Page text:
Over rocks and across streams, we stopped occasionally for more short lectures about the glacier by Dean, whose enthusiasm was quite catching, even for the few grumpy Europeans in our little band. Glaciers truly are enchating in their own mysterious way, but I never knew how captivating one could be until suddenly ahead of us I spied it – an enormous white mass slithering silently down between the mountainsides, beckoning as we walked ever closer. Nearing it, we stopped to tightly strap on our crampons – metal spikes that fastened under the instep of our boots to give us much-needed traction on the ice – and pick up ski pole-like walking sticks for extra support. And up we went, climbing a short path of ice-pick carved stairs (chiseled further by Dean as he went ahead of us) until we reached the top surface of the enormous Fox Glacier.
From that moment on I was in a preternatural icy wonderland. We stomped around the surface leaaving our marks in the hard ice, climbed into blue-tinted caves and through glistening caverns, roped into slushy-floored holes and back out again, sipped real glacier water from small melted pools and maneuvered wondrously around various formations as Dean pointed out nuances in the incredible, frozen structure. Finally it was time to head out of our glacial paradise and hike back to the bus. We took off and stored our crampons and as we hiked back down the rough, rock-hewn trail we heard a roaring BOOM that sounded like an angry clap of thunder – I was glad the rain had waited until we were off the ice.
But I was mistaken: that boom was no thunder, it was a tremendous chunk of ice detaching from the glacier and tumbling to the earth below in a heaping mass. Everyone froze (pun intended), looked at each other for a split second and then raced back up the embankment all at once to see what was happening. The fresh ice laying in a pile at the gaping mouth of the glacier was telltale proof of the breakage that had just happened, but even as we stood, awaiting more action, it appeared to be done. So we headed back down, only to hear another BOOM, this time twice as loud and twice as long, and back up the embankment we went! We arrived just in time to see a mighty deposit of fresh ice – the entire face of the glacier was beginning to crumble! We stood a good long while, determined not to miss any more, but all we heard was a continued ominous crackling noise from within the giant mass. We had a great story to take home with us, that’s for sure.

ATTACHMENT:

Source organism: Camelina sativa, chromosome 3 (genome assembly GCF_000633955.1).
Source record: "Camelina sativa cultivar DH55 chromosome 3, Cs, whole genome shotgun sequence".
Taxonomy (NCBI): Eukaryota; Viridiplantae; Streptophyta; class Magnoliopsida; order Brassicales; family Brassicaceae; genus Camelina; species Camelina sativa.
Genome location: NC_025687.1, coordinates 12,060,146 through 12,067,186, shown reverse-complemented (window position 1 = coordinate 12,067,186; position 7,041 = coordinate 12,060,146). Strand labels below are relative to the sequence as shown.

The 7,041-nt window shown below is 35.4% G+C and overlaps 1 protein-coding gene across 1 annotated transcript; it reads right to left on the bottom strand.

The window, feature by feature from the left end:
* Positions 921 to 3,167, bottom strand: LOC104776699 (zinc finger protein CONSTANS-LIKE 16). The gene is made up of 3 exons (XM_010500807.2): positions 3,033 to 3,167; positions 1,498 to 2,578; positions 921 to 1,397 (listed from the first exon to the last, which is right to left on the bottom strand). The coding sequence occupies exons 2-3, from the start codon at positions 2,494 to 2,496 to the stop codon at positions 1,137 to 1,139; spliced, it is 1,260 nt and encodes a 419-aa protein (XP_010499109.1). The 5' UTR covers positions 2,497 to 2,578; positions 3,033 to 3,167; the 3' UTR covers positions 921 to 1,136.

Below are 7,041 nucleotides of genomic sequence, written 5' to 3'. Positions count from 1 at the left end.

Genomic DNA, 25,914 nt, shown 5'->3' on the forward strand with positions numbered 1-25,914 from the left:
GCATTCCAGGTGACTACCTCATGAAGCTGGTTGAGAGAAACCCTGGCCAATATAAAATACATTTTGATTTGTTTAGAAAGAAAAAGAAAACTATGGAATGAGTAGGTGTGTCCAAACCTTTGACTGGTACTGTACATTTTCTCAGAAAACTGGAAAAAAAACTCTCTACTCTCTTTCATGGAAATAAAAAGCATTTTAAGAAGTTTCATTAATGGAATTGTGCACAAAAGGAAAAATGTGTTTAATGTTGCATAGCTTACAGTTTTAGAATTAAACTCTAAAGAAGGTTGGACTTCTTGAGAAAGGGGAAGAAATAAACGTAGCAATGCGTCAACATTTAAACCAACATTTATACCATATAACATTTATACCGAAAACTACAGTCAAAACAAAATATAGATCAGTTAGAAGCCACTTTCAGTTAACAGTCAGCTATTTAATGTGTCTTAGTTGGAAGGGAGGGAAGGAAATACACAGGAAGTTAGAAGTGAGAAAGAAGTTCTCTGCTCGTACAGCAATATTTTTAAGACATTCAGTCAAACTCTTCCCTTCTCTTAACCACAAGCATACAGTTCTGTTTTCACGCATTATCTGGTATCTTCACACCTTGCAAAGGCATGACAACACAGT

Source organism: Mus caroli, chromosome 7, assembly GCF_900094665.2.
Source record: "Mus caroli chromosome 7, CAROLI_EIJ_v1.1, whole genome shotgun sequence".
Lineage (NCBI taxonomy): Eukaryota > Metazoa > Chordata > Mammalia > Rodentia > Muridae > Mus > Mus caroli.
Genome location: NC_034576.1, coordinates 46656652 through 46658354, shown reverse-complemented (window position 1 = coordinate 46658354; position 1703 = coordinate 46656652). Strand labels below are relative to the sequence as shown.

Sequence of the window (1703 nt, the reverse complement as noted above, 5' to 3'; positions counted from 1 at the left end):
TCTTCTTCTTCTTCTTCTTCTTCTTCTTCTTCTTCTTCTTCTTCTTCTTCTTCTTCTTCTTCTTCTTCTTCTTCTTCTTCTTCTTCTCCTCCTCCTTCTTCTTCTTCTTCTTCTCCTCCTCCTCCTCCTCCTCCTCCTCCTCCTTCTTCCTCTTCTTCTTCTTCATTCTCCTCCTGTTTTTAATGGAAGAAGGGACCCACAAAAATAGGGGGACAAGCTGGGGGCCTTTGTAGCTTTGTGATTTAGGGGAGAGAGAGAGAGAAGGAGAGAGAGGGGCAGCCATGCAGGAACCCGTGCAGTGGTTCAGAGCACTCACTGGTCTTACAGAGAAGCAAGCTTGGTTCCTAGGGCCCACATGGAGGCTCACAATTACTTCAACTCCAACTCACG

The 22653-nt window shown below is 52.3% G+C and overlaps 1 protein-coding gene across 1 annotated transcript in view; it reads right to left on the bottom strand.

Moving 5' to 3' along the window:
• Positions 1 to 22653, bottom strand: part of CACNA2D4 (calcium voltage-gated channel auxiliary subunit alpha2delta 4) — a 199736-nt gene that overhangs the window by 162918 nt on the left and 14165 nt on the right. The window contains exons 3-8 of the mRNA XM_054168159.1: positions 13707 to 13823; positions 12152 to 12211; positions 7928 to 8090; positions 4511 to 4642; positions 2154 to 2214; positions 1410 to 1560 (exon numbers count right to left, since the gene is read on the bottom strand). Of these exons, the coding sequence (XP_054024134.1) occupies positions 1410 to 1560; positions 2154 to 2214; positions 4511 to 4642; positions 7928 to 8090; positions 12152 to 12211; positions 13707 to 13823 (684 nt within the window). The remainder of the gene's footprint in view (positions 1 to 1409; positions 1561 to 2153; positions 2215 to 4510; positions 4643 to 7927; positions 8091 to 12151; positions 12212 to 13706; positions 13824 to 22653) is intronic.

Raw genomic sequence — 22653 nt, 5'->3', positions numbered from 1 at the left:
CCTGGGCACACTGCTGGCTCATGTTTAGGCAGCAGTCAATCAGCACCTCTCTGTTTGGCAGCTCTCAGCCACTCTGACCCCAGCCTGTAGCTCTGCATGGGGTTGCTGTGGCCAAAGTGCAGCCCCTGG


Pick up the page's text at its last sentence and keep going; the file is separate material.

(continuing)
Back in town and relieved of our gear, our proud guides personalized certificates for all of us, certifying that we “did visit the mighty FOX GLACIER, did brave the inclemency of the South Westland climate and did endure the rambling discourses of the guides.” Maybe they should have added to mine “and did stay upright for the duration of the climb.” I had conquered my graceless tendencies, at least for that day, and as I thawed on our drive north to Greymouth, we all marveled at what was most certainly the coolest thing we’d done…maybe ever.Fox Glacier Guiding **highly recommended for outstanding professionalism and great Kiwi humor** 44 Main Road, State Highway 6 Fox Glacier 7859 New Zealand http://www.foxguides.co.nz OR check ‘em out on YouTube